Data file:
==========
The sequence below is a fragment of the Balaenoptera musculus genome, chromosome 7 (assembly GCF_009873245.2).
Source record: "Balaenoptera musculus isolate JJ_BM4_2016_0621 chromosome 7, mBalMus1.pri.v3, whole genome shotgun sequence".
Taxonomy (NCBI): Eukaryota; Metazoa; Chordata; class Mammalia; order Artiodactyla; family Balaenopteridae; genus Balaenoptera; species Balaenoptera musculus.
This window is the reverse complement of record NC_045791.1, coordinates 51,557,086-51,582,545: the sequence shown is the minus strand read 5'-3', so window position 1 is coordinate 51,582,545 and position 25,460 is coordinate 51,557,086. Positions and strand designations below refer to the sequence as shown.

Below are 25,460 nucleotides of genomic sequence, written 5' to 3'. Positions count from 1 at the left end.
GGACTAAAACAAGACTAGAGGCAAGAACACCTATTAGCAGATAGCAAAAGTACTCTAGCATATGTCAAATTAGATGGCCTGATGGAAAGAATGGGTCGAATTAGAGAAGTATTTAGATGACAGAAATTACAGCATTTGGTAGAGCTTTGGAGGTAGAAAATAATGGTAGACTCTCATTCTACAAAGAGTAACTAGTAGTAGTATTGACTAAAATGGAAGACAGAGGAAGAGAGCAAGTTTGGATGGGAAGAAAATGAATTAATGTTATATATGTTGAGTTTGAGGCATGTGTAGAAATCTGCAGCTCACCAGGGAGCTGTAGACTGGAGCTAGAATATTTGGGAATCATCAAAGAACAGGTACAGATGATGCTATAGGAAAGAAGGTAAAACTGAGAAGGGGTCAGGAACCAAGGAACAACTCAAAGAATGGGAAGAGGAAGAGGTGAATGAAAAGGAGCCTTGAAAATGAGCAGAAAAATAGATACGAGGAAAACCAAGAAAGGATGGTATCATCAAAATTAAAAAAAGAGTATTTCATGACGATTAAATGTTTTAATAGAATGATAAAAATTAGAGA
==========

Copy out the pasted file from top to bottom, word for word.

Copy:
The sequence below is a fragment of the Balaenoptera musculus genome, chromosome 7 (assembly GCF_009873245.2).
Source record: "Balaenoptera musculus isolate JJ_BM4_2016_0621 chromosome 7, mBalMus1.pri.v3, whole genome shotgun sequence".
Taxonomy (NCBI): Eukaryota; Metazoa; Chordata; class Mammalia; order Artiodactyla; family Balaenopteridae; genus Balaenoptera; species Balaenoptera musculus.
This window is the reverse complement of record NC_045791.1, coordinates 51,557,086-51,582,545: the sequence shown is the minus strand read 5'-3', so window position 1 is coordinate 51,582,545 and position 25,460 is coordinate 51,557,086. Positions and strand designations below refer to the sequence as shown.

Below are 25,460 nucleotides of genomic sequence, written 5' to 3'. Positions count from 1 at the left end.
GGACTAAAACAAGACTAGAGGCAAGAACACCTATTAGCAGATAGCAAAAGTACTCTAGCATATGTCAAATTAGATGGCCTGATGGAAAGAATGGGTCGAATTAGAGAAGTATTTAGATGACAGAAATTACAGCATTTGGTAGAGCTTTGGAGGTAGAAAATAATGGTAGACTCTCATTCTACAAAGAGTAACTAGTAGTAGTATTGACTAAAATGGAAGACAGAGGAAGAGAGCAAGTTTGGATGGGAAGAAAATGAATTAATGTTATATATGTTGAGTTTGAGGCATGTGTAGAAATCTGCAGCTCACCAGGGAGCTGTAGACTGGAGCTAGAATATTTGGGAATCATCAAAGAACAGGTACAGATGATGCTATAGGAAAGAAGGTAAAACTGAGAAGGGGTCAGGAACCAAGGAACAACTCAAAGAATGGGAAGAGGAAGAGGTGAATGAAAAGGAGCCTTGAAAATGAGCAGAAAAATAGATACGAGGAAAACCAAGAAAGGATGGTATCATCAAAATTAAAAAAAGAGTATTTCATGACGATTAAATGTTTTAATAGAATGATAAAAATTAGAGA